Syria media says US launching strikes but Pentagon denies claim

Videos on social media appear to show military jets flying over Lebanon on their way to strike targets in its neighbouring country

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Syrian media reported early on Monday that missile strikes were targeting the T-4 military airport in Homs. Pro-government media said the US was responsible but the Pentagon denied any part. Meanwhile, the White House held a high-level meeting to discuss its response to a reported gas attack on Douma on Saturday.

Syria's official TV reported on Monday at 3.30am local time that the T-4 military airport in Homs was under attack by missiles that it claimed were American. It said that air defences responded to the attack:

The US defence department denied carrying such an attack:

Residents of Lebanon heard the sound of what they thought were military jets passing overhead at around 3.20am:

In Washington, hours after President Donald Trump tweeted that Syrian President Bashar Assad will pay "a big price" for the chemical weapons attack in Douma, the White House was reported to be meeting late on Sunday to assess the evidence presented and discuss options including military strikes.

The alleged gas attack northeast of Damascus on Saturday night which killed at least 48 people and injured hundreds, according to rescuers, was the subject of much debate in Washington on Sunday. The White House called for a meeting at the mot senior level and was expected to be attended by the new national security adviser John Bolton. This will be Mr Bolton's first meeting in the job, and he is known for his hawkish views on Syria.

The government has also moved swiftly in coordinating possible responses with regional and European partners. The US Ambassador to the United Nations, Nikki Haley, along with the representatives of the UK, France, Kuwait and four other nations, called for an emergency meeting at the security council on Monday to discuss the reported attack:

In Washington, Mr Trump fired off a series of tweets on Sunday morning holding Russia and Iran responsible “for backing Animal Assad”, then stayed in the White House to review the US options.

Mr Trump also called Iraqi Prime Minister Haider Al Abadi, with whom he discussed – among other issues – the situation in Syria. Earlier in the day, White House homeland security adviser Tom Bossert told ABC that all options remained open. “I wouldn’t take anything off the table. These are horrible photos. We’re looking into the attack at this point,” he said.

Charles Lister, a senior fellow and director of extremism and counterterrorism at the Middle East Institute, told The National that the White House meeting will review range of options in Syria including military.


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“The White House principals meeting is to be presented with a broad array of possible strike options, most likely those related to critical Syrian military infrastructure, facilities linked to the use of air, ground and missile bombardment and the construction of munitions and possibly also facilities suspected to be linked to the regime’s renewed chemical weapons research programme,” he said.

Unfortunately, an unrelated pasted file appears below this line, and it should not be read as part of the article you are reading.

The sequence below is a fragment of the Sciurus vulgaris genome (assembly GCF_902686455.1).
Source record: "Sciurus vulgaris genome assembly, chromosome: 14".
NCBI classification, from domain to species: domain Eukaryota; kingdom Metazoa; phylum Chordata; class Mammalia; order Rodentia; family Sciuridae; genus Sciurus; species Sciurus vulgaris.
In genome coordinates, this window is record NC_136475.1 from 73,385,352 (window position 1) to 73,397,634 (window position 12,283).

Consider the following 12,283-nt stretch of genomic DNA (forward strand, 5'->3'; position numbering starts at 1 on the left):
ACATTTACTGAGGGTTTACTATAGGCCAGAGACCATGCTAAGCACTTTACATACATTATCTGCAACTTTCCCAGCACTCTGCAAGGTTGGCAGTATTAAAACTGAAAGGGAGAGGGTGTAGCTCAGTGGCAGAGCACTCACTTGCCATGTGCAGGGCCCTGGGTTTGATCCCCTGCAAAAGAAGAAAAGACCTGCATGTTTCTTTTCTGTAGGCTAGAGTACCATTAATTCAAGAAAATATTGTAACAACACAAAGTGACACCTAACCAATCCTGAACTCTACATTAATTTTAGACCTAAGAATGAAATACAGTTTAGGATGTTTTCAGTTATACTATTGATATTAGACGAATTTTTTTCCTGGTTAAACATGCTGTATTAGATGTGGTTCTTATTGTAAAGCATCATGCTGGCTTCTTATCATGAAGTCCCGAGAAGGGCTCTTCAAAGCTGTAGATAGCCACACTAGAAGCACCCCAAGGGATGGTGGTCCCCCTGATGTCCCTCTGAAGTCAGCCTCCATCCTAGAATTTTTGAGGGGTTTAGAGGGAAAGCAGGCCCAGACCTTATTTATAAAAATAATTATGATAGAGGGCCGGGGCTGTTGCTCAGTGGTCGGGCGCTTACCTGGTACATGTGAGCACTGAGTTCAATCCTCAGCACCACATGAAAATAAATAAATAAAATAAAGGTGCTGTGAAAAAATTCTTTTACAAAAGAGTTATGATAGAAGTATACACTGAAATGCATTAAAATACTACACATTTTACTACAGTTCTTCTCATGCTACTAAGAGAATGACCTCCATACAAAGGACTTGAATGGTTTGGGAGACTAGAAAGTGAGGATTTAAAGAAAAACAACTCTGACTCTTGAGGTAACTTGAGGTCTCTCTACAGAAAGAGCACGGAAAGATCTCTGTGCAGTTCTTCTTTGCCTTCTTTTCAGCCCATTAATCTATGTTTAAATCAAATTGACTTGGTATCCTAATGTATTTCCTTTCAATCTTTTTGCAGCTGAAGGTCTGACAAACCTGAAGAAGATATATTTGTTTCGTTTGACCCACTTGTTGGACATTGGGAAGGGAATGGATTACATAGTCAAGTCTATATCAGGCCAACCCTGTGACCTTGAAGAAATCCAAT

Mr Bolton’s attendance will bring in “a hard stance on Damascus, but he’ll have to balance a hesitancy within US Central Command”, Mr Lister said. Centcom’s reservations are driven by fears that US military strikes on Syria could endanger the 2,000 American troops in the country's north-east.

Meanwhile, Senator John McCain, a long-term critic of the president, blamed Mr Trump’s talk last week of withdrawing US troops from Syria, for emboldening Mr Assad, and urged a response to what he called the brutality:

But the debate about the withdrawal is to be distinguished from US policy and red lines against use of chemical weapons, said Mr Lister. “It is a very separate component of US policy on Syria – on  reinforcing the norm against the use of weapons of mass destruction, and a tacit agreement was reached between the US, UK, France and others to respond to a ‘mass casualty’ event."

While Mr Lister said a non-military response is also an option including “a focus on intensifying targeted sanctions and reinforcing diplomatic pressure through other means”, other experts saw a higher likelihood of military strikes.

Nicholas Heras of the Centre for New American Security, said “the Trump administration has boxed itself into a corner” following the president’s tweets that there would be consequences for the Douma gas attack.

Syrians in Douma 'left suffocating amid air strike gas attack'

Syrians in Douma 'left suffocating amid air strike gas attack'

The Douma reports come a year after US hit the Shayrat airbase in Syria to punish the Assad government for another chemical weapons in Khan Sheikhoun and enforce deterrence.

"Mr Trump prides himself on living up to his promises. The challenge is that the attack on the Shayrat base last year was supposed to end Assad regime gas attacks. That has not happened," Mr Heras told The National.

As far as Mr Trump’s options are concerned, if the attack was verified and enough evidence was collected, most of them are military, said Mr Heras.

The US government “needs to act more forcefully than last year, which means striking a wider range of regime targets, especially in Damascus,” he said.

That could “incite Russia and Iran to strike US forces in Syria, making Mr Trump’s challenge to put Assad in a world of pain, without getting into a world war in Syria” the expert argued.